Village stays at heart of UK after ‘no’ vote

Dunsop Bridge

Dunsop Bridge

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Residents of a picturesque Ribble Valley village were today celebrating keeping their mantle as the official centre of the UK.

Officials at the Ordnance Survey regard Dunsop Bridge in Lancashire’s Forest of Bowland as the exact centre of England, Scotland and Wales.

But if Scotland had voted to leave the Union, the UK mainland’s central point would have switched to Walmley, near Sutton Coldfield.

Ribble Valley MP Nigel Evans today welcomed the referendum – and its impact of Dunsop Bridge.

He said: “I am absolutely delighted that the people of Scotland have decisively rejected the breaking up of the United Kingdom and rejected independence.

“I am Welsh and British in equal measure, and am proud to be both, and it is clear that this is also the case for the Scots.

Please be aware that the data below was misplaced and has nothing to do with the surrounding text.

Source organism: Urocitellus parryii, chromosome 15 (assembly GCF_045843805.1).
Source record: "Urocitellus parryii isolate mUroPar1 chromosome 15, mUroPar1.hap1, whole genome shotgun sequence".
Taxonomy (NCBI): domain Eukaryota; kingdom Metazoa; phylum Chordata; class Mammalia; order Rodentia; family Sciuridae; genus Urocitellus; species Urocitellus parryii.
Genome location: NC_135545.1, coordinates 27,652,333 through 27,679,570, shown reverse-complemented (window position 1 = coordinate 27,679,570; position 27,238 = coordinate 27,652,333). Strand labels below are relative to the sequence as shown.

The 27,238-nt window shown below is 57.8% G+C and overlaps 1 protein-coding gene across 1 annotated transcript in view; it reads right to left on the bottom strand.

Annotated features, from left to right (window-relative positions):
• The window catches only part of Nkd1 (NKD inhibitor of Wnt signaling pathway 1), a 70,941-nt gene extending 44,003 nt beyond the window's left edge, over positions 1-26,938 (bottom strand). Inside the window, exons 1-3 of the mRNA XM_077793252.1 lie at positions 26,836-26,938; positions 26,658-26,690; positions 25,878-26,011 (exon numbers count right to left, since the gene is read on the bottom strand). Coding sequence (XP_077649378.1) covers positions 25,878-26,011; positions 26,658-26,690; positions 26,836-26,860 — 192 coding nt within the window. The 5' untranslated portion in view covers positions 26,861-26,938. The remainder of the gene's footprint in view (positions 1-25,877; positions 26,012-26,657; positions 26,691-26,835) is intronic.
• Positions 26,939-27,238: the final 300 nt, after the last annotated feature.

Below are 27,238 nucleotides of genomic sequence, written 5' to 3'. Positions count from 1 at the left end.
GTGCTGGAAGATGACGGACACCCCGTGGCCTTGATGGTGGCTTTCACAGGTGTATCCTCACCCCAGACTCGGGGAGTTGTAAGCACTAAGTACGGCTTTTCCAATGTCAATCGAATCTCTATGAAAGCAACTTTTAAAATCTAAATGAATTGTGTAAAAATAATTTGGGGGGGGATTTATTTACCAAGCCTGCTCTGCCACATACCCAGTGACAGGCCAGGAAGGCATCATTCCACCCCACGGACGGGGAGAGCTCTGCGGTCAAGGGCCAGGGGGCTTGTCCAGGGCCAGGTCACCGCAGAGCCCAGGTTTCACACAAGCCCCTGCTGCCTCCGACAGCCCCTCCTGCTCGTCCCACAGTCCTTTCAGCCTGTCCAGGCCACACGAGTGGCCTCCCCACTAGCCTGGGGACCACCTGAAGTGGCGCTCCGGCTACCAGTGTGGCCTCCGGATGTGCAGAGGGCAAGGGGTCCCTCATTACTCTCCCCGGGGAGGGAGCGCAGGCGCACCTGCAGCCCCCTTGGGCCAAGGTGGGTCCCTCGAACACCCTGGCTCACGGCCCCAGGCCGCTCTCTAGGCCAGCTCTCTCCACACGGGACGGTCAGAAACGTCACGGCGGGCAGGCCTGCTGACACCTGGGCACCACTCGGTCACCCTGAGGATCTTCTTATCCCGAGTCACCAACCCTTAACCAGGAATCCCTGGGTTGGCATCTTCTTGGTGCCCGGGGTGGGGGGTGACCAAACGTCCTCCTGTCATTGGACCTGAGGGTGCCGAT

“In the Ribble Valley we have Dunsop Bridge, the very centre of the United Kingdom, and following the referendum it remains very much at its heart.”

Trevor Rutherford, owner of Puddleduck’s Cafe in the village, said: “I’m pleased but at the end of the day if it had gone the other way we would still have been the centre of the old UK!”

Ordnance Survey experts use the “gravitational” method to settle on geographical centres, which calculates the point at which an area of land would balance horizontally on the head of a theoretical pin.

The method – said by experts to have been used by “everyone from Captain Cook to Nasa” – puts the current centre of Great Britain as a spot 7km north-west of Dunsop Bridge.

Rob Andrews, of the Ordnance Survey, said: “There are several ways to calculate the centre and therefore several different answers. The location of Great Britain’s true centre may never be entirely clear but the calculations we have made are as close as we feel we can get.”